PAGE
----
Potluck

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An assortment of different dishes at a church potluck

A potluck is a communal gathering where each guest or group contributes a different, often homemade dish of food to be shared.

Other names for a "potluck" include: potluck dinner, spread, faith supper, covered-dish-supper,[1] fuddle, Jacob’s Join,[2] and fellowship meal.

Etymology[edit]

While there exists some disagreement as to its origin, two principal theories exist: the combination of the English "pot" and "luck" or the North American indigenous communal meal potlatch.

The word pot-luck appears in the 16th century English work of Thomas Nashe, and used to mean "food provided for an unexpected or uninvited guest, the luck of the pot." [3] The modern execution of a "communal meal, where guests bring their own food," most likely originated in the 1930s during the Depression.[4]

Description[edit]

Potluck dinners are events where the attendees bring a dish to a meal. Potluck dinners are often organized by religious or community groups, since they simplify the meal planning and distribute the costs among the participants. Smaller, more informal get-togethers with distributed food preparation may also be called potlucks. The only traditional rule is that each dish be large enough to be shared among a good portion (but not necessarily all) of the anticipated guests. In some cases each participant agrees ahead of time to bring a single course, and the result is a multi-course meal. This agreement rectifies the problem of many participants bringing the same dish. Guests may bring in any form of food, ranging from the main course to desserts.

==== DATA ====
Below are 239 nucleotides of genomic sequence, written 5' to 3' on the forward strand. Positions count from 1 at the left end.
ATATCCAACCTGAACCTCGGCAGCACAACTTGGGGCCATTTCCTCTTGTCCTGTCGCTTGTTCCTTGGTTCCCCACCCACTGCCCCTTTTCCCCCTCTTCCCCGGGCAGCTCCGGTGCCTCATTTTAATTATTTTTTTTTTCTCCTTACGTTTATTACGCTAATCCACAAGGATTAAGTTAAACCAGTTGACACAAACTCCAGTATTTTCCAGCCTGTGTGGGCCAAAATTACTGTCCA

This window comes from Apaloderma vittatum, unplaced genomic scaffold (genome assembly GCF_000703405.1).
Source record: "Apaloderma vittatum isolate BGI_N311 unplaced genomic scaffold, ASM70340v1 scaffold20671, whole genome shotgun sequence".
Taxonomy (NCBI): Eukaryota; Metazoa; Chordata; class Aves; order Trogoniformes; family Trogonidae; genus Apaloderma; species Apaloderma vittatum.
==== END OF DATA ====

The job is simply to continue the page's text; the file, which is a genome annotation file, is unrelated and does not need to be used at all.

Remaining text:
See also[edit]

References[edit]

  1. ^ "Definition of COVERED-DISH SUPPER". www.merriam-webster.com.
  2. ^ "World Wide Words: Jacob's Join". www.worldwidewords.org.
  3. ^ Nash, Thomas (1870). Strange Newes, of the Intercepting Certaine Letters and a Convoy of Verses ...
  4. ^ Flora, Martin. "Potluck Meal Innovation Due to Depression: Guests Chip in With Part of Dinner", Chicago Tribune, Chicago, 27 January 1933. Retrieved on 5 March 2017.

External links[edit]